HOW DO YOU DECIDE ON DIFFERENT STYLES, AND DO ANY CHALLENGES ARISE FROM A DESIGN PERSPECTIVE?
From my background, where I could fill 400 stores nationwide with a whole denim range each season, it was pretty easy to cover any mistakes or bad decisions (although rare). With a startup brand, however, every single style counts. You have to be totally sure of each fit which will feature in the collection. There is no hiding, and no team to tell you they look perfect. You hit a bad wash and you are sunk! I’m learning to trust my instincts.
YOU FUNDED THE PROJECT ON KICKSTARTER – HOW DIFFICULT IS IT TO START A NEW FASHION COMPANY THESE DAYS AND WHAT CHALLENGES HAVE YOU FACED SO FAR?
Strangely, the design process, branding and product development has been the most natural part of the whole process. The hardest part has been spreading the word, and getting the brand in front of the ‘right people’. People are either incredibly supportive, or nervous of taking on something so new. Previously I worked for a name that people trusted, we had a PR team, press links, and a massive budget. At Bethnals HQ we are small, but I guess big dreamers: it will be all the more satisfying when the brand is where we want it to be… that’s really exciting!
HOW DO YOU PLAN TO EXPAND THE BUSINESS IN THE NEAR FUTURE?
For this season’s collection we are exclusively stocked in BAD DENIM a great new denim store on Lower Clapton road and we are signing leases to personally pop up across London until Christmas so watch this space! The website is launching next month, and we are in talks with some amazing boutiques for the upcoming SS15 collection. We aren’t aiming to be giants though, we want to remain unconventional and cater to the real denim lovers out there.
WHAT MAKES DENIM SUCH A VERSATILE MATERIAL TO WORK WITH?
Denim has come a long way since even I have been in the industry – which is eight years I think. The innovation coming out of the mills is incredible. You can do anything you want with it. For the trained eye you look at a rail of blue jeans and see thirty different options; there are so many casts of indigo, ways to launder and wash to create a unique shade, constructions of the denim, pattern/silhouette – the list goes one. It is such a versatile material to work with because the fabric itself is so versatile.
WHY DO YOU THINK DENIM NEVER GOES OUT OF FASHION?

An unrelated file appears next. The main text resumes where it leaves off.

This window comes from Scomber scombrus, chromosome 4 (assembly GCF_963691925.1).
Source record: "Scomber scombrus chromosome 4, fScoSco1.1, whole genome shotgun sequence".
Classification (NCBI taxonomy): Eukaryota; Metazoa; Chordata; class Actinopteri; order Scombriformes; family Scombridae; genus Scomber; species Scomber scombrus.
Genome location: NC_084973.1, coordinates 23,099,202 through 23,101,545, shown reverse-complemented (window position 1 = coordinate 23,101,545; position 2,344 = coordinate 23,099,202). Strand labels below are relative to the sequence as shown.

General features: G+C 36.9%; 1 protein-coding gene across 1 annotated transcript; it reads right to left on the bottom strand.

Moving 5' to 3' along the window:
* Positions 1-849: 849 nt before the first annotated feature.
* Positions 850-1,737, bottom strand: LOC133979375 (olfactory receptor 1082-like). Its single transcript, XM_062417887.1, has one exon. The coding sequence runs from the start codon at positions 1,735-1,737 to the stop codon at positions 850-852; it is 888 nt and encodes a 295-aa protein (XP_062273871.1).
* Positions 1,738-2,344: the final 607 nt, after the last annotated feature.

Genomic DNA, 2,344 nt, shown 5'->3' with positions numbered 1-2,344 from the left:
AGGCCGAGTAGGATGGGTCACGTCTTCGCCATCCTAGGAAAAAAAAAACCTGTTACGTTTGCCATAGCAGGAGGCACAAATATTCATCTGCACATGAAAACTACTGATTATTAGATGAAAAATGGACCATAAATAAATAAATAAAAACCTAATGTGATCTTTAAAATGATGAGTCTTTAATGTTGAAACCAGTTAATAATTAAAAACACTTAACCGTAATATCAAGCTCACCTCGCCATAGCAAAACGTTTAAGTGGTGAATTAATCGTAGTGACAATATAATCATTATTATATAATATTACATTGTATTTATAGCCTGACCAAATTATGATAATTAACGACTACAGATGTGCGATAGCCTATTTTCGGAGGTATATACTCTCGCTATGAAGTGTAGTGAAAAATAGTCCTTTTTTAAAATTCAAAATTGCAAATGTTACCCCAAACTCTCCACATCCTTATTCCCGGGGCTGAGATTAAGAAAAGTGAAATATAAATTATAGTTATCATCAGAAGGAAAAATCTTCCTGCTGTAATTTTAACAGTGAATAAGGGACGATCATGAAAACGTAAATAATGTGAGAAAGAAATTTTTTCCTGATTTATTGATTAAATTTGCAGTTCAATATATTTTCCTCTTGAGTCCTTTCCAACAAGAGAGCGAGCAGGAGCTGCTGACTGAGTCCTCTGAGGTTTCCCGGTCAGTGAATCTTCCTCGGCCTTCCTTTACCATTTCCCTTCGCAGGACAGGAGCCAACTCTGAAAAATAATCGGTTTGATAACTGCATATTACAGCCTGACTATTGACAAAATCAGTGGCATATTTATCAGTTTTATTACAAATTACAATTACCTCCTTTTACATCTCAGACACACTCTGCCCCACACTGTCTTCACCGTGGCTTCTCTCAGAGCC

Different fits and washes will of course come in and go out, yet if you walk down the street, 90% of the people will be wearing jeans of whatever style. I guess they are such a go-to-garment– they are easy to style, comfortable and still fashionable – so why not? Jeans are also a gender neutral product that boys and girls can wear. There is also a practical element to denim – it is hard wearing, so an investment as well as a fashion staple. The London Uniform has, for so long, been a pair of well fitting jeans and a tee, and it continues to be for all of these reasons.
GIVE US YOUR TOP TIP FOR BUYING A PAIR OF JEANS?
I would always start with the wash – and even with the same wash in store every jean will look different – so don’t just look at one pair. The laundry process is all hand made so each jean will be unique. Once you’ve found this try on three different sizes, because although the fit is specified, it is how you want to wear them that makes jeans totally personal. I wear a 33” waist for example, which is not my size at all, but I like them to look like they’re about to fall off. Other people would wear the same jeans pulled up to the ribs with a big belt or skin tight. Always buy good skinny jeans a size smaller, there is stretch in the garments for a reason, use it! Jeans are yours, they are a garment for the individual.
WHAT IS YOUR STANDOUT DENIM MOMENT IN HISTORY?
It wasn’t necessarily a single moment, more a slow transition. When I first got moved to denim at my old job, I soon handed in my notice. I thought jeans were dull – all I saw was a sea of indigo and I definitely didn’t want to swim. They told me to give it nine months. In that time I learned about the vast world of denim: the potential versatility, the consistently new developments, as well as the wonderfully friendly and genuine denim community. I did a 180 as they say. I also remember the time a pair of my jeans hit the one million mark in sales… that was pretty monumental for me.
See the whole story here.
photo: Thurstan Redding